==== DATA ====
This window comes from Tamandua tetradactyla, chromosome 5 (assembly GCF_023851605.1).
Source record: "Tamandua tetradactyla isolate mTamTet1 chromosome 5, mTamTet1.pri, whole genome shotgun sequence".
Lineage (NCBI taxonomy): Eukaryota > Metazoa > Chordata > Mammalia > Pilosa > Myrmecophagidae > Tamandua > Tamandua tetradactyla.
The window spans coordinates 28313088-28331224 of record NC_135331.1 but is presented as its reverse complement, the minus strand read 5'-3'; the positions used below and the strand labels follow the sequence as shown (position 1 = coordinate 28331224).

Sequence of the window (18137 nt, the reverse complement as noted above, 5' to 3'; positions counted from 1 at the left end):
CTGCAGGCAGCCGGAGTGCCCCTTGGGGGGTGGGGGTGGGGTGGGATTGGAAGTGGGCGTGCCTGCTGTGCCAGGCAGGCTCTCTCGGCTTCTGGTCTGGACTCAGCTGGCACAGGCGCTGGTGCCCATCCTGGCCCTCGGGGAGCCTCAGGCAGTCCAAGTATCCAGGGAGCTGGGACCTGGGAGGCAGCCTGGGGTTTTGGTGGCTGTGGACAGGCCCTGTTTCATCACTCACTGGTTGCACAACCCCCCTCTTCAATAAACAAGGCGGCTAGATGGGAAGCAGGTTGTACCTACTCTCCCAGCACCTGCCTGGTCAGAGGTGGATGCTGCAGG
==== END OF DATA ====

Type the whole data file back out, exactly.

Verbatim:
This window comes from Tamandua tetradactyla, chromosome 5 (assembly GCF_023851605.1).
Source record: "Tamandua tetradactyla isolate mTamTet1 chromosome 5, mTamTet1.pri, whole genome shotgun sequence".
Lineage (NCBI taxonomy): Eukaryota > Metazoa > Chordata > Mammalia > Pilosa > Myrmecophagidae > Tamandua > Tamandua tetradactyla.
The window spans coordinates 28313088-28331224 of record NC_135331.1 but is presented as its reverse complement, the minus strand read 5'-3'; the positions used below and the strand labels follow the sequence as shown (position 1 = coordinate 28331224).

Sequence of the window (18137 nt, the reverse complement as noted above, 5' to 3'; positions counted from 1 at the left end):
CTGCAGGCAGCCGGAGTGCCCCTTGGGGGGTGGGGGTGGGGTGGGATTGGAAGTGGGCGTGCCTGCTGTGCCAGGCAGGCTCTCTCGGCTTCTGGTCTGGACTCAGCTGGCACAGGCGCTGGTGCCCATCCTGGCCCTCGGGGAGCCTCAGGCAGTCCAAGTATCCAGGGAGCTGGGACCTGGGAGGCAGCCTGGGGTTTTGGTGGCTGTGGACAGGCCCTGTTTCATCACTCACTGGTTGCACAACCCCCCTCTTCAATAAACAAGGCGGCTAGATGGGAAGCAGGTTGTACCTACTCTCCCAGCACCTGCCTGGTCAGAGGTGGATGCTGCAGG